By Dr. Itzhak Brook
Passover creates challenges for those who are looking forward to celebrating the seder in person with friends and family. The availability of vaccines against the virus has made it easier to resume the tradition of in-person seders, although the risk of acquiring the infection is still high in some situations.
Having the seder in close settings can be risky because of the difficulty of maintaining social distance and adequate ventilation. Mask wearing is impractical while eating and drinking.
The Centers for Disease Control and Prevention’s Interim Public Health Recommendations for Fully Vaccinated People provide useful guidelines that can help plan a safe seder and avoid risky scenarios that would allow the COVID-19 virus to spread.
For the purposes of the CDC’s recommendations, people are considered fully vaccinated for COVID-19 more than two weeks after they have received the second dose in a two-dose series (Pfizer-BioNTech or Moderna) or more than two weeks after they have received a single-dose vaccine (Johnson and Johnson/Janssen).
Interpretation of the CDC recommendations for the seder scenario for fully vaccinated people means:
-It is permissible for fully vaccinated people to celebrate the seder indoors with other fully vaccinated people or unvaccinated people from a single household who are at low risk for severe COVID-19 disease without wearing masks or physical distancing.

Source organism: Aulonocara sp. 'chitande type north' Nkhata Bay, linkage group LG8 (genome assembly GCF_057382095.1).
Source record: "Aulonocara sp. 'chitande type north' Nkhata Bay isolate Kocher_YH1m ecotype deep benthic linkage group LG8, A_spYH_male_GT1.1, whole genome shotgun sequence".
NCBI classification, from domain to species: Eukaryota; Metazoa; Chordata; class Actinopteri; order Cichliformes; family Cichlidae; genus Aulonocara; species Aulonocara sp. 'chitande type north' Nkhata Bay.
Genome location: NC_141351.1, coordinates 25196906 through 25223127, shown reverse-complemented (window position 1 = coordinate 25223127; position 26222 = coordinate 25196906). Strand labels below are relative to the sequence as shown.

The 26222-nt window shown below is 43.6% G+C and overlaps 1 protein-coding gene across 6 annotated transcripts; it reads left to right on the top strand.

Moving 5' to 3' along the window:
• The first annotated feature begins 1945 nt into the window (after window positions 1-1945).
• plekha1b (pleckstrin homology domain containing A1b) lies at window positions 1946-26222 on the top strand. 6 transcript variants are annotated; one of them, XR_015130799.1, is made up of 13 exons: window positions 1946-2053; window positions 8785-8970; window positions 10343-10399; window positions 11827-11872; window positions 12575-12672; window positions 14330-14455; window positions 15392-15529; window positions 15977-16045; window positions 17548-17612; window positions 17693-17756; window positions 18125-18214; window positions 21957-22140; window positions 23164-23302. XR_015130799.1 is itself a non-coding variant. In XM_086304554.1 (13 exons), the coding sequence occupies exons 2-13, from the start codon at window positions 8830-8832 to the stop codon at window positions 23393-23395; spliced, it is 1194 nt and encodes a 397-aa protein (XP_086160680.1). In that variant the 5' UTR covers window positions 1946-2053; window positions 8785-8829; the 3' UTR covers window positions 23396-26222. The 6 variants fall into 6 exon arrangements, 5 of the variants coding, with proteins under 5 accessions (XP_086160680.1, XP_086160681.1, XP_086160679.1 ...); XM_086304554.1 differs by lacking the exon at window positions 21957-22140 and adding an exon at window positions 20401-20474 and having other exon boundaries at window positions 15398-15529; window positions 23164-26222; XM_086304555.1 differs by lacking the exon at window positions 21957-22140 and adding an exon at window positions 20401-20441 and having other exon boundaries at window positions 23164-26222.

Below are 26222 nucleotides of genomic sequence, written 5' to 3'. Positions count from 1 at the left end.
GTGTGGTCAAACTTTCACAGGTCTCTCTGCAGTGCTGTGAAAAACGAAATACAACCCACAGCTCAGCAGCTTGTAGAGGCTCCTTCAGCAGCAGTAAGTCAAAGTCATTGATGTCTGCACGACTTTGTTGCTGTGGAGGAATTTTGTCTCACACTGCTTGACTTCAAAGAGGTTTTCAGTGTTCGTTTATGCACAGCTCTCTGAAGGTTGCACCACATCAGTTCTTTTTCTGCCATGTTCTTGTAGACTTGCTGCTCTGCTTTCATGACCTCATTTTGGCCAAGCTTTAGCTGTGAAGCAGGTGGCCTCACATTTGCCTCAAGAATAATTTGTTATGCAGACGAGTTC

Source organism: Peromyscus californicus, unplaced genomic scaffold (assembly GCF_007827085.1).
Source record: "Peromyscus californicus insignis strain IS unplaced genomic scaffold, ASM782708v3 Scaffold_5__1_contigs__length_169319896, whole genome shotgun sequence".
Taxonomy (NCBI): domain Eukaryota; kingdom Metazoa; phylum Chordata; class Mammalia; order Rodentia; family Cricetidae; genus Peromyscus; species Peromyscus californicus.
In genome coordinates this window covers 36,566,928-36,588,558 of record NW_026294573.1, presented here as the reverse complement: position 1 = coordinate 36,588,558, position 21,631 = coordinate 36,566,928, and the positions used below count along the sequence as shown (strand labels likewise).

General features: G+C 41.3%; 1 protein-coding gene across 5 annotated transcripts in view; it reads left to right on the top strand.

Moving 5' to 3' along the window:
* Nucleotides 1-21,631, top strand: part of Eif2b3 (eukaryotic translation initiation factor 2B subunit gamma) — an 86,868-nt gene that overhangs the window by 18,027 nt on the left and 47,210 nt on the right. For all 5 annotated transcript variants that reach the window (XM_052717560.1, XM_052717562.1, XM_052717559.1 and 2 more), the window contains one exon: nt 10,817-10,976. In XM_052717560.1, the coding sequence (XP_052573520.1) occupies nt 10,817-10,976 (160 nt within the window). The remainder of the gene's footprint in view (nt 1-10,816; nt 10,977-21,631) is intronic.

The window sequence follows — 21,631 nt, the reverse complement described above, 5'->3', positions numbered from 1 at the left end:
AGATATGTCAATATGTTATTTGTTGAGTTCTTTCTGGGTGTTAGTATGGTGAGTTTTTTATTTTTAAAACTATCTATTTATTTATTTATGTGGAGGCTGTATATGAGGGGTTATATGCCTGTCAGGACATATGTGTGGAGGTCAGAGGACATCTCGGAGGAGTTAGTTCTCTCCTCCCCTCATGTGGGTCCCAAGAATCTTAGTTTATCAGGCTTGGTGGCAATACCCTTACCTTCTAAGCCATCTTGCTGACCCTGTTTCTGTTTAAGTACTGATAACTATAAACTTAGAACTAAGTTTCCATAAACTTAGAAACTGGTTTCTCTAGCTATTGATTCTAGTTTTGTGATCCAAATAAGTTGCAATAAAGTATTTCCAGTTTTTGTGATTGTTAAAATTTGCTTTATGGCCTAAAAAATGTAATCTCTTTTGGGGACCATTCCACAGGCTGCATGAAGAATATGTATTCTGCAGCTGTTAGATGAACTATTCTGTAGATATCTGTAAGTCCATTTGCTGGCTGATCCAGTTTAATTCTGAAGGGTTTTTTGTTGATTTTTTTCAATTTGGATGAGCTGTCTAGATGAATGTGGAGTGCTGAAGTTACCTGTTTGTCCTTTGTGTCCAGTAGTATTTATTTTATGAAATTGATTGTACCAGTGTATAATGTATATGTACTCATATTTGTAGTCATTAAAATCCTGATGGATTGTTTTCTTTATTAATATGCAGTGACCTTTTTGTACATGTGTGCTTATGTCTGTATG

-Wearing masks, practicing physical distancing and adhering to other prevention measures is required when celebrating the seder with unvaccinated people who are at increased risk for severe COVID-19 disease or who have an unvaccinated household member who is at increased risk for severe COVID-19 disease.
-Wearing masks, maintaining physical distance and practicing other prevention measures are required when celebrating with unvaccinated people from multiple households.
-Avoiding medium- and large-sized seders
-Unvaccinated individuals from different households should refrain from celebrating at an in-person seder.
Although the available vaccines are helpful in curbing the spread of COVID-19, their efficacy against the variants of the virus is unknown. These variants seem to spread more easily and quickly than other variants, which may lead to more cases of COVID-19. It is therefore prudent to continue to maintain vigilance during the upcoming holiday.
Dr. Itzhak Brook is an adjunct professor of pediatrics at Georgetown University.